Tuesday, December 24, 2013

Day Six-Hundred-Three: Game Night

Well, today didn't solve anything. Even if it was unusually festive for no particular reason I can discern.

The Grylock / Jeffrey conundrum doesn't feel like it should be a conundrum. Get one guy talking to another guy! Maybe over a cool, refreshing brewsky! Simple as that! Yet drawing Jeffrey away from his wife is like drawing water from a stone (stones don't have water, y'know), and any suggestions that Grylock might be able to pay him a visit are rebuffed with equal certainty. Daena's equal parts immovable object and unstoppable force.

As I often do when I'm stymied, I went looking for help. In retrospect I needn't have bothered, because in this case, everyone 'round here is useless.

"Grab the goblin by the neck 'n drag him to Jeff's bedside," Libby offered. We were playing four-man Pygmy Sticks, and she was leading with five debutantes. "Wring an apology out of 'im."

"Peh, you try it, see how well you do." I countered Libby's rock-and-roll combo with a clumsy cul de sac, then scored twelve for the crossover. "Grylock ain't apologetic. He wants to chat 'bout Logan. Squared. Your go, son."

"Er... five pygmys, please." Fynn moved his piece across the board, committing two rather egregious fouls. We all let it slip. He's slow on the uptake with board games. "Couldn't you invite them over to a picnic? Get 'em together? Then they'd have to talk. Bora could make some soup. Her soup's great."

"'tis true, the maiden brown boils soup of great renown." Edmund shoved two sticks into the Bol de Fromage, scoring a Quadra-Dutchman. We all whistled. "But need our goblin green appease a man obscene? What 'pologies are owed to his untimely foe?"

"I'd say a 'sorry' for poisoning is high on the list." I growled and threw three cards into the Bol de Fromage. "Cromulance Declared. Who's up first this round?"

Libby raised her fist, smashing the Bol de Fromage. We replaced it with a new one and began the next round, Libby going first. (Fynn looked shocked, as always. He's questioned that rule a few times.)

"A sorry ain't gonna cut it, I say. We should get Grylock outta here." Libby tossed a card into the Bol de Fromage, hooting as she did. "He's dangerous."

I scratched my head. "Huh. I thought you liked Grylock."

"Sometimes. When he's not being an ass."

"So... never, then?"

"Pretty much. Ya gonna play, or what?"

I jabbed a stick into the playing field and circled the table once. Ed and Libby gave me high fives; Fynn just barely missed. "Ahh, double negative scoring. Sorry, kiddo. Gotta be faster."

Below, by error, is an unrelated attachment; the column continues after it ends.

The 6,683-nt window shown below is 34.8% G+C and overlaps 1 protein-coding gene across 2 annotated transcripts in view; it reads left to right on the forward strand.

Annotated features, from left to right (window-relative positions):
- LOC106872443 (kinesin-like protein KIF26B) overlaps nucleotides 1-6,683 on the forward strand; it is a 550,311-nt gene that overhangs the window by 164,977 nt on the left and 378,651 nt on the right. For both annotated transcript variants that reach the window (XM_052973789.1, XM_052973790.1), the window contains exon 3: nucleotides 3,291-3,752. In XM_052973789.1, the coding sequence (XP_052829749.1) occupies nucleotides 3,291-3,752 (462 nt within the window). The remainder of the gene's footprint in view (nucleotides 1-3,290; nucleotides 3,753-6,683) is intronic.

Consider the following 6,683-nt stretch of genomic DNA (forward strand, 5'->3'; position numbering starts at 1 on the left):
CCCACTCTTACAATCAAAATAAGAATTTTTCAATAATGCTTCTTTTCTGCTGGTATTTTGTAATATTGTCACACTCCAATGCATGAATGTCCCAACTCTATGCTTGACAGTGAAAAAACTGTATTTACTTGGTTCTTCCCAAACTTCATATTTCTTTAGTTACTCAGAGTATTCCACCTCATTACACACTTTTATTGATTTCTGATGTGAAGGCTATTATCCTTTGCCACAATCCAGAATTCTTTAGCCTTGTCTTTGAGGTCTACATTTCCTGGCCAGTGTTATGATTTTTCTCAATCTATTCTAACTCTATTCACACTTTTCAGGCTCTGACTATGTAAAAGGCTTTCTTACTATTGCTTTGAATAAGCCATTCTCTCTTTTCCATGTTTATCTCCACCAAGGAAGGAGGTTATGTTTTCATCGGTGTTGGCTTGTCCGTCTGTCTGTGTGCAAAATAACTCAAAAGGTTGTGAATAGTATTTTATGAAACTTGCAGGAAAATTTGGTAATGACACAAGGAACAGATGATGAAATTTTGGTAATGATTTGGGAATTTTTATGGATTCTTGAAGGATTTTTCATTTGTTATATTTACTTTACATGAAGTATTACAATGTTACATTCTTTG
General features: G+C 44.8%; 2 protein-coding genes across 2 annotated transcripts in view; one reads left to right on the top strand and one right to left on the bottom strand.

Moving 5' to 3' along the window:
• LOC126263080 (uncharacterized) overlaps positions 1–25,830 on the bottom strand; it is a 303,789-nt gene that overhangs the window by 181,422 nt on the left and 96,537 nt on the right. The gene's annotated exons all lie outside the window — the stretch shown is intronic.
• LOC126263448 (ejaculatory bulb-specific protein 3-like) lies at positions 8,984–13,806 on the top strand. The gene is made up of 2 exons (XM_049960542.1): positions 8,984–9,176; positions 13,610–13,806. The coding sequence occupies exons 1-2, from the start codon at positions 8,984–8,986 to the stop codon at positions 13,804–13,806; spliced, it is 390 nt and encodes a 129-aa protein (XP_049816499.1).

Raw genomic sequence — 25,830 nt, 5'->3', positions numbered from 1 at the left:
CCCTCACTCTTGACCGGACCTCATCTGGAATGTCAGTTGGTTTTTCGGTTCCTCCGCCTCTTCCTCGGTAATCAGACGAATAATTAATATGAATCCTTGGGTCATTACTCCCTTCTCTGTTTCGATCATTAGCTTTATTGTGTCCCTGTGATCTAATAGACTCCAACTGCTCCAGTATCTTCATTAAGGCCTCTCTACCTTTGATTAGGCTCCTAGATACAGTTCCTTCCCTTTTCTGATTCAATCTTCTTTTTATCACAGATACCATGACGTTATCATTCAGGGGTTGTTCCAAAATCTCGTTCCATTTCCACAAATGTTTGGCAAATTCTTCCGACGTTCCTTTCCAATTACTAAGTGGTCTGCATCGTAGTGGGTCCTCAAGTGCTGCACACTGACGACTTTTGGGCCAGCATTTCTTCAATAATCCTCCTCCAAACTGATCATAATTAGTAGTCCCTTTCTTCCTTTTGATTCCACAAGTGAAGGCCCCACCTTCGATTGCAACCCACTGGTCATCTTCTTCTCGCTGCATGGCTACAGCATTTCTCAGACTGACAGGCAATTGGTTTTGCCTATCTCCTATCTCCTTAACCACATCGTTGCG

"Darnit," Fynn murmured. He shuffled his cards nervously.

"To toss aside a longtime friend / Is to start an ugly trend." Ed tossed two cards into the Bol de Fromage and stole one replacement from Fynn's hand. "To coin a phrase / Your callous ways / Will spark a phase / Of glad betrays."

"Stick to one rhyming scheme, will you?" I scored a third Pygmy, though grimly. Three is a bad number. "So confusing. And I've never heard of that phrase. Pretty sure you made it up."

Ed bowed. "At your service, lords and ladies."

Libby rolled her eyes. "Whatever. You just want him 'round so you'll have a guilt-free drinkin' buddy. You two get sauced so often it's tough to tell when you're drunk or sober when you stagger into work in the morning."

Ed's eyes narrowed. "Methinks your wifely maiden fair / Is pregidous 'gainst those of greenish glare."

When they first met, Libby couldn't understand more than two or three words out of Ed's mouth. Since then, though, she's gotten pretty good at translating. "Hey! You callin' me a racist, ya fancy-pants ditz?"

Ed smugly tossed three sticks into the Bol de Fromage, scoring a quadra-Dutchman. "Nay nay, Libby the Loud! / I know that thee / So content be / With skins of diff'rent crowd!"

Libby reached across the table and grabbed Edmund by the collar. She jabbed a finger towards Fynn. "My son is a different colour, motherplucker. You don't tell me I'm a damned racist 'cause I wanna ditch an asshole."

"C"mon, now, c'mon, this is just a conversation." I stood to interpose myself between them. "Friendly conversation. We don't need to have another fistfight over a board game."

"Like hell we don't!" Libby shoved me aside. "Take it back! I ain't a damned racist! Racists are too dumb to be engineers anyway!"

"Might explain why my heating vent isn't working," Edmund growled. No hint of a rhyme.


And so it went. They fought for a few minutes, I struggled to restore order, and I'm pretty sure I heard Fynn say "I really don't understand this game." I'm a little disturbed that he's able to ignore a brawl erupting in his face, but, hey, he's a stalwart kid.

That's that. Another day down, no communications established. Sigh.


Dragomir the Wanderer

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